Apparently, Abu Ayyub al-Masri's slain accomplice never existed to begin with, and his organization is a figment of someone's imagination? This stuff just continues to get better and better by the day. Fraud seems to be marketed and sold as truth by the very individuals tasked with highlighting fraud and discrepancies with government activities and military operations.

The MSM is a joke, and they walk around with their chests out as the professionals in the business. If they were, then they would have done the simple task of following-up on the discrepancies you have highlighted in your post. Maybe these two phantoms will be captured or killed again? Please excuse the sarcasm in the last sentence, but this is very interesting! The sad thing is that another bomb shell will be thrown to the wayside and forgotten by the MSM, and as a result, forgotten by the American and Iraqi people.

[edit on 20-4-2010 by Jakes51]



posted on Apr, 19 2010 @ 04:29 PM
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reply to post by CanadianDream420
 


These groups should be case studies in the Harvard Business Review on organizational depth and succession planning!

I think these claims are nonsense and are put forth every once in a while to make it look like progress is being made fighting these folks.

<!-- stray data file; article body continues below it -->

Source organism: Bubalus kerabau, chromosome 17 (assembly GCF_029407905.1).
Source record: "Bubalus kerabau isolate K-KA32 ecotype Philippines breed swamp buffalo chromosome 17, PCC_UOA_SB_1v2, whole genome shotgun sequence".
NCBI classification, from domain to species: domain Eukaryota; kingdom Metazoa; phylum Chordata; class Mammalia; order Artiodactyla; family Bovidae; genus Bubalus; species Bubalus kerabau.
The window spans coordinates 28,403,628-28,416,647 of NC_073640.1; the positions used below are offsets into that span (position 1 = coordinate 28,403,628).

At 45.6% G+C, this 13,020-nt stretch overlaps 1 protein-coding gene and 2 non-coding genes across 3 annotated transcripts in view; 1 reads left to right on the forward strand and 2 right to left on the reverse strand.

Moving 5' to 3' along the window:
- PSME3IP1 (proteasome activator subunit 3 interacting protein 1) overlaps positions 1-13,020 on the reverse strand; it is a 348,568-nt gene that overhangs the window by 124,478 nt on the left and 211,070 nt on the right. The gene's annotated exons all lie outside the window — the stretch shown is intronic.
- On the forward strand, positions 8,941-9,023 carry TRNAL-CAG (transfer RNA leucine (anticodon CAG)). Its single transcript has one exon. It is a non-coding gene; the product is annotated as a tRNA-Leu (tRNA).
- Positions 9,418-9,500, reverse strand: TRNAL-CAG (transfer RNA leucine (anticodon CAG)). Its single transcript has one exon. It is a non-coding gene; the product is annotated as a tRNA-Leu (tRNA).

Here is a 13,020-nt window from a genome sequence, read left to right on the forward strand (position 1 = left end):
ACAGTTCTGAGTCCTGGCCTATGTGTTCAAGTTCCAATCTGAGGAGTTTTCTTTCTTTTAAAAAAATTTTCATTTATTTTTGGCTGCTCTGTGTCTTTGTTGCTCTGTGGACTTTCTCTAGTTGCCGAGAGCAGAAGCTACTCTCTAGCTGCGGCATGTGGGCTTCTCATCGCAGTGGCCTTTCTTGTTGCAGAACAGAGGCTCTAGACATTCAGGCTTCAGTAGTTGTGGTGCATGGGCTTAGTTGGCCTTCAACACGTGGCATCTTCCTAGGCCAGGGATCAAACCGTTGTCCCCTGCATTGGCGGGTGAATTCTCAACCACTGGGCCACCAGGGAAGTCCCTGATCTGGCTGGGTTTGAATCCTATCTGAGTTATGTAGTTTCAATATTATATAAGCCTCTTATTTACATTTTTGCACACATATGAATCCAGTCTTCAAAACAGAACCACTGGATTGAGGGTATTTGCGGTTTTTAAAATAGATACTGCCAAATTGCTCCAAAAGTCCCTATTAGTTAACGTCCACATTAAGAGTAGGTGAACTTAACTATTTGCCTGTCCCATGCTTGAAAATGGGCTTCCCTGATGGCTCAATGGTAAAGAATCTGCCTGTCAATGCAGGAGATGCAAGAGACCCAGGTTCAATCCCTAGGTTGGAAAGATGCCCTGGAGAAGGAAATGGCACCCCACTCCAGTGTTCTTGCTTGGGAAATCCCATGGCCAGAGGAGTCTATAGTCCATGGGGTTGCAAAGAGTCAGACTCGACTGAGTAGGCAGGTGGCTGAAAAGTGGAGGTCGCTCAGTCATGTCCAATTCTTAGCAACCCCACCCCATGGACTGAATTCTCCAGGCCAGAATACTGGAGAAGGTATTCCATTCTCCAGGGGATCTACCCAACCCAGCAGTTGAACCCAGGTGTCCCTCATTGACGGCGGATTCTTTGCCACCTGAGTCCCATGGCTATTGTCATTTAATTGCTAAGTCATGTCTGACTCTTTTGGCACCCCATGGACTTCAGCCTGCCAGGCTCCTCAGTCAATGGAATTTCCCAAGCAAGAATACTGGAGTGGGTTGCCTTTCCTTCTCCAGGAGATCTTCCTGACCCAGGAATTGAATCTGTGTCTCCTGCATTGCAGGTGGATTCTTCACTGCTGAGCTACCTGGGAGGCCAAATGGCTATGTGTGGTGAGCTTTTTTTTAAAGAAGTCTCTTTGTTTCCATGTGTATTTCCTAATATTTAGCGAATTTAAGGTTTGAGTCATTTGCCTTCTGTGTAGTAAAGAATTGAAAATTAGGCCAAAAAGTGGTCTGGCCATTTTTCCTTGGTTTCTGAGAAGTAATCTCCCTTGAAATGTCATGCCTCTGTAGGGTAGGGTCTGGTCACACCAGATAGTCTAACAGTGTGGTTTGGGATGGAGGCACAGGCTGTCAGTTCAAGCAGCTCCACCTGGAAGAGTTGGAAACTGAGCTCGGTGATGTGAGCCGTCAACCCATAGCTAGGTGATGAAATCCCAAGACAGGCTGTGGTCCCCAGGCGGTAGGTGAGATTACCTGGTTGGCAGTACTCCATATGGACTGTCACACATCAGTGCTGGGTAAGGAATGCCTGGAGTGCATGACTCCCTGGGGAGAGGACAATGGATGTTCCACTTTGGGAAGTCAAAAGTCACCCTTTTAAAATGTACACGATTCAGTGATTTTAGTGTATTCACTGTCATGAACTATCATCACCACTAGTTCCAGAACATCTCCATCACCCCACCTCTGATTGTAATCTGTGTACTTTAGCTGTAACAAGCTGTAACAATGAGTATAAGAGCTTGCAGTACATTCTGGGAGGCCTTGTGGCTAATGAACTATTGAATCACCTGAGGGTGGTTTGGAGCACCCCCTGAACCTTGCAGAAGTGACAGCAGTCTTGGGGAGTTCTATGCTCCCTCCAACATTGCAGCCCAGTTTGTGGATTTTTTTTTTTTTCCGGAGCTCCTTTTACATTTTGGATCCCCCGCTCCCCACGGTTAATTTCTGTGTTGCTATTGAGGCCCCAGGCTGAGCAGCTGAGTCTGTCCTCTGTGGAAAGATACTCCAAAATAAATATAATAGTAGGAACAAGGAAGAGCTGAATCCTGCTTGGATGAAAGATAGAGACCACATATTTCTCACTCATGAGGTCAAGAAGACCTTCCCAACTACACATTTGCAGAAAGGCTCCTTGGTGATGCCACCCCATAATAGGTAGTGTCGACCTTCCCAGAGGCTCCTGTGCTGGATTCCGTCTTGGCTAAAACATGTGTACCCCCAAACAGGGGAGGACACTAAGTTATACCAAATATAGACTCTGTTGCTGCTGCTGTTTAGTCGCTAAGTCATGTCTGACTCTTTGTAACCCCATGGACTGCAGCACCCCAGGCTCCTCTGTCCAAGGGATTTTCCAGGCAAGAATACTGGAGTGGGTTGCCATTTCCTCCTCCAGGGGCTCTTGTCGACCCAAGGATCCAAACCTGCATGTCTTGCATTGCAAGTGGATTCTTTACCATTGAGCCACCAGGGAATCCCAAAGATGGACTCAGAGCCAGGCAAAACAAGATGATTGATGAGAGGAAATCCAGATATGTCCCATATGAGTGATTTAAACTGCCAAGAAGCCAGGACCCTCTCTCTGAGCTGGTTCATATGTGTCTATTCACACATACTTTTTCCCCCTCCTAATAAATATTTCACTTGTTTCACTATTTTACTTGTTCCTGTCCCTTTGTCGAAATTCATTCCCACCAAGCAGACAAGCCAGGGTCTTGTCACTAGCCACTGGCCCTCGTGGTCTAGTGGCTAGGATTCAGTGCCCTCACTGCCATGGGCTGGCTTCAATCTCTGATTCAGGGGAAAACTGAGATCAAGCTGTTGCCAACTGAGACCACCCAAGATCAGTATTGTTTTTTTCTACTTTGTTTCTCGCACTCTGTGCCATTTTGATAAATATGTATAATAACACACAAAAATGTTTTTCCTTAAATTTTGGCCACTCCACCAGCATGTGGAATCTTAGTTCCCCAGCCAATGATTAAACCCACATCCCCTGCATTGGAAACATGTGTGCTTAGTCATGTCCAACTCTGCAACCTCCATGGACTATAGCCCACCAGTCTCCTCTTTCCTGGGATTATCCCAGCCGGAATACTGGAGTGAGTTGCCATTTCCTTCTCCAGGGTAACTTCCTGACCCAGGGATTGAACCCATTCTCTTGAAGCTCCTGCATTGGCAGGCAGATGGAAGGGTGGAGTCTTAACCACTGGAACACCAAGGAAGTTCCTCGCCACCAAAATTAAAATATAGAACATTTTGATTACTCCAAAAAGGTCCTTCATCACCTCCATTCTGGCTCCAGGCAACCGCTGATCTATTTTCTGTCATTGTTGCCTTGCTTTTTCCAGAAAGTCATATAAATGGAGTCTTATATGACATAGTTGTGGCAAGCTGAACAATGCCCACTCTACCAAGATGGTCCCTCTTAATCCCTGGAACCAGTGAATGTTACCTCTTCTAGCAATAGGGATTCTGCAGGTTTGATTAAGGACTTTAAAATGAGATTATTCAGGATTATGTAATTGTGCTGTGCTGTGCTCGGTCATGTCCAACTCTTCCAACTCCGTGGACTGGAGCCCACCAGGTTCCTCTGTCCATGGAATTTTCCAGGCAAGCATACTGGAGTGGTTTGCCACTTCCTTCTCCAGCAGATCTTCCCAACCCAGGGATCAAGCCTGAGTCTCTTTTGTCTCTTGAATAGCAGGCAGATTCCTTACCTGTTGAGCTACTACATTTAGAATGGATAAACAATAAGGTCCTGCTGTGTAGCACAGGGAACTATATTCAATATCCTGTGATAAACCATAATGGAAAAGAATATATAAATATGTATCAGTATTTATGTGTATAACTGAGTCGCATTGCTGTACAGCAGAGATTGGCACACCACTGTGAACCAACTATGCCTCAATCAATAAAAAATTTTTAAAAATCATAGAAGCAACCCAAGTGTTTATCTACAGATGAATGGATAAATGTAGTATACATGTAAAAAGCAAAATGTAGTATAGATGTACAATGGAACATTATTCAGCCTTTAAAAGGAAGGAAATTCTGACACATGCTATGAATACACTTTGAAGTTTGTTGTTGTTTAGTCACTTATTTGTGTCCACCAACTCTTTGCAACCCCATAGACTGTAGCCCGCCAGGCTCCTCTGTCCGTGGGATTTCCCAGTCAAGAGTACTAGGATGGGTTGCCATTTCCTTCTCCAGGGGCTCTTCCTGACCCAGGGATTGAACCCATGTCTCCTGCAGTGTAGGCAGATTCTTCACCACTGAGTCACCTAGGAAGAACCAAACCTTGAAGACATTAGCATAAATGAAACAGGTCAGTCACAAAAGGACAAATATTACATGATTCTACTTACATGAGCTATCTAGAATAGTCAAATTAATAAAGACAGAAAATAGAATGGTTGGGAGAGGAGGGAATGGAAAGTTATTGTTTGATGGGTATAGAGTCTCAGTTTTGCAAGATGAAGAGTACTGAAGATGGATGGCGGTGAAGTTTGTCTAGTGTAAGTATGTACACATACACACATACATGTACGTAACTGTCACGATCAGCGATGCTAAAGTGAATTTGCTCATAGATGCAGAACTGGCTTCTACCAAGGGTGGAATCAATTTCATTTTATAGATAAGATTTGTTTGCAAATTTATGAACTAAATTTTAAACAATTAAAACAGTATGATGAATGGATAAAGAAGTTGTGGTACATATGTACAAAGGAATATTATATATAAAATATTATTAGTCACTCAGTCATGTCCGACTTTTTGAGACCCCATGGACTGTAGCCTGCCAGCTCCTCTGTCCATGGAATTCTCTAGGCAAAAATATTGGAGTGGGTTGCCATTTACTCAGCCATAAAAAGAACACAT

Think about what the folks managing this war talk about:

- this is a stateless entity hence traditional methods of warefare don't work. They are stateless, yet we have them in Iran, Iraq, Saudi, Somalia, Yemen, Afganistan, Pakistan. My understanding is that all of the above are states. We also have claims of state sponsorship of these groups, most notably coming out of Saudi, Pakistan and Iran. OK, how about we deal with those states? Oh, I forgot. It makes no sense to deal with these states who we identify as sponsors of these groups because the groups are "stateless"

- there is no organization, these are small cadres of like minded terrorists. OK, then how is there an ""al Queda of the Arabian Peninnsula". That certainly sounds like an organization. Oh, I forgot, its only an organizaiton when one of these fools is killed. When pressed about when this nonsense will be over they are not "organizations" but independant cells.

- these groups are impossible to inflitrate, hence on the ground intelligence is practically impossible to obtain. OK, but how does that jive with the claims of constant recruiting by these groups all over the world? If they are so bent on getting new members, shouldn't we be able to get a couple of assets into the mix and provide some real intelligence? Oh, I forgot, these are just pod of folks and there is no way to recruit folks into the overall terrorist organization.